Mounting evidence of pandemic savaging global economy
Hong Kong — Evidence of the devastation wreaked on the global economy by the coronavirus pandemic mounted on Tuesday as activity surveys for March from Australia and Japan showed record falls, with surveys in Europe and the US expected to be just as dire.
After an initial outbreak in China brought the world’s second-largest economy to a virtual halt last month, a growing number of countries and territories have reported a spike in infections and deaths in March.
Entire regions have been placed on lockdown and in some places soldiers are patrolling the streets to keep consumers and workers indoors, halting services and production and breaking down global supply chains.
Mirroring the emptying of supermarket shelves around the world, indebted corporates have rushed into money markets to hoard dollars, with a global shortage of greenback funding threatening to cripple firms from airlines to retailers.
“The coronavirus outbreak represents a major external shock to the macro outlook, akin to a large-scale natural disaster,” analysts at BlackRock Investment Institute said in a note.
Purchasing managers index (PMI) surveys from Japan showed the services sector shrinking at its fastest pace on record this month and factory activity contracting at its quickest in a decade.
Services PMI slumped to a seasonally adjusted 32.7 from February’s 46.8 and manufacturing PMI fell to 44.8 from a final 47.8 last month. The 50 mark separates growth from contraction.
The survey results were consistent with a 4% contraction in the economy in 2020, Capital Economics senior economist Marcel Theliant said. The likely postponement of the Tokyo Olympics is expected to deal a heavy blow to the world’s third-largest economy.
In Australia, the CBA Services PMI fell to a record low of 39.8 as restaurants, cafes and tourism were hit hard by travel bans and cancellations of events and concerts.
A separate analysis of card spending data by Commonwealth Bank of Australia showed shopping outside grocery, alcohol and health care was bleak. A weekly consumer confidence gauge by ANZ-Roy Morgan plunged to 30-year lows at 72.2 points.
Later on Tuesday, the eurozone composite PMI is expected to come in at 38.8, the lowest since early 2009. US manufacturing and services PMIs are also expected at multiyear lows of 42.8 and 42.0, respectively.
With most asset markets tanking, global central banks have been rolling out extraordinary measures on an almost daily basis to stop the rot.
In its latest drastic step, the Federal Reserve on Monday promised bottomless dollar funding.
For the first time, the Fed will back purchases of corporate bonds, backstop direct loans to companies and “soon” will roll out a programme to get credit to small and medium-sized business. It will also expand its asset purchases by “as much as needed”.
The Fed last week slashed borrowing costs to zero and took other emergency steps to keep the commercial paper, Treasury and foreign dollar funding markets functional.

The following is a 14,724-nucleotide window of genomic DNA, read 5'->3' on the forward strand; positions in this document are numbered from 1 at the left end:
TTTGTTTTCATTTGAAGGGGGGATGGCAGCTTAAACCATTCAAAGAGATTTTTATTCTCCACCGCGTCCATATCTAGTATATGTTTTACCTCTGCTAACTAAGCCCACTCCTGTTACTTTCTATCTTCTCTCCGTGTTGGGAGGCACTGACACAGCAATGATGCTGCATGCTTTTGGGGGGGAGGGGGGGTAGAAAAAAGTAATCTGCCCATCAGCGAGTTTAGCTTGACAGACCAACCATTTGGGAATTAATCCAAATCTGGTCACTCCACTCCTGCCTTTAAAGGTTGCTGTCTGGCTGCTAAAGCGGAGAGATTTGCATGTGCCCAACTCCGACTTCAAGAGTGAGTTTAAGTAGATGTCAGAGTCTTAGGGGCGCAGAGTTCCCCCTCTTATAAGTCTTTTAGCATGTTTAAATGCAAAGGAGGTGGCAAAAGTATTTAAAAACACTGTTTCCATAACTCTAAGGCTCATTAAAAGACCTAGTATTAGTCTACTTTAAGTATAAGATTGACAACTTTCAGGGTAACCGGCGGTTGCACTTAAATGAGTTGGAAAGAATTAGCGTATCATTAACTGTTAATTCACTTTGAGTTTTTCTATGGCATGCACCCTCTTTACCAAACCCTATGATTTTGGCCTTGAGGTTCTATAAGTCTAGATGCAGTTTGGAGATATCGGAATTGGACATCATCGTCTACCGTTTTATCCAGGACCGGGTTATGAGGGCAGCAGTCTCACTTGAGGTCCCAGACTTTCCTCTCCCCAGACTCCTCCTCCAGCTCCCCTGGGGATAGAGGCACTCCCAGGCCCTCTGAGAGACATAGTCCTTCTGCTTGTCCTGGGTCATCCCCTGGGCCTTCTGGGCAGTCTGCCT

Still, some analysts say infinite monetary policy easing may not be enough and fiscal steps are crucial. The latest US effort on that front remains stalled in the Senate as Democrats said it contained too little money for hospitals and not enough limits on funds for big business.
Finance and monetary leaders from the world’s 20 largest economies agreed on Monday to develop an “action plan” to respond to the pandemic that the IMF now expects to trigger a global recession, but offered no specifics.
“For the US economy to be able to come out of the current crisis and the ongoing recession relatively unscathed, more radical policy interventions will be needed in the next few weeks,” Anna Stupnytska, global head of macro and investment strategy at Fidelity International said.
Speculation is mounting that data due on Thursday will show US jobless claims rose an eye-watering 1-million last week, with forecasts ranging as high as 4-million.
Goldman Sachs warned the US economy could contract by an annual rate of 24% in the second quarter, two-and-a-half times greater than the previous biggest contraction in the period after World War 2.
Asia is also easing monetary conditions across the board, with the Thai central bank expected to join regional peers in cutting rates on Wednesday.
With the Bank of Japan running out of ammunition, the pressure is on the government, which is looking into offering cash payouts to households as part of a package that could be worth more than $276bn.
The Reserve Bank of Australia has flooded the system with nearly A$65bn since March 12. It has also purchased A$9bn in government bonds since launching its “unlimited” quantitative easing programme on March 20.
The Australian government also announced a stimulus package of A$66.1bn on top of the A$17.6bn flagged earlier this month.
New Zealand said on Tuesday that retail banks will offer a six-month principal and interest payment holiday for mortgage holders and small business customers whose incomes have been affected by the economic disruption from Covid-19.
“Despite aggressive moves by central banks, investors remain unconvinced that any of these actions will be enough to stave off the ill effects from (the virus)," ING Asia economist Prakash Sakpal said.
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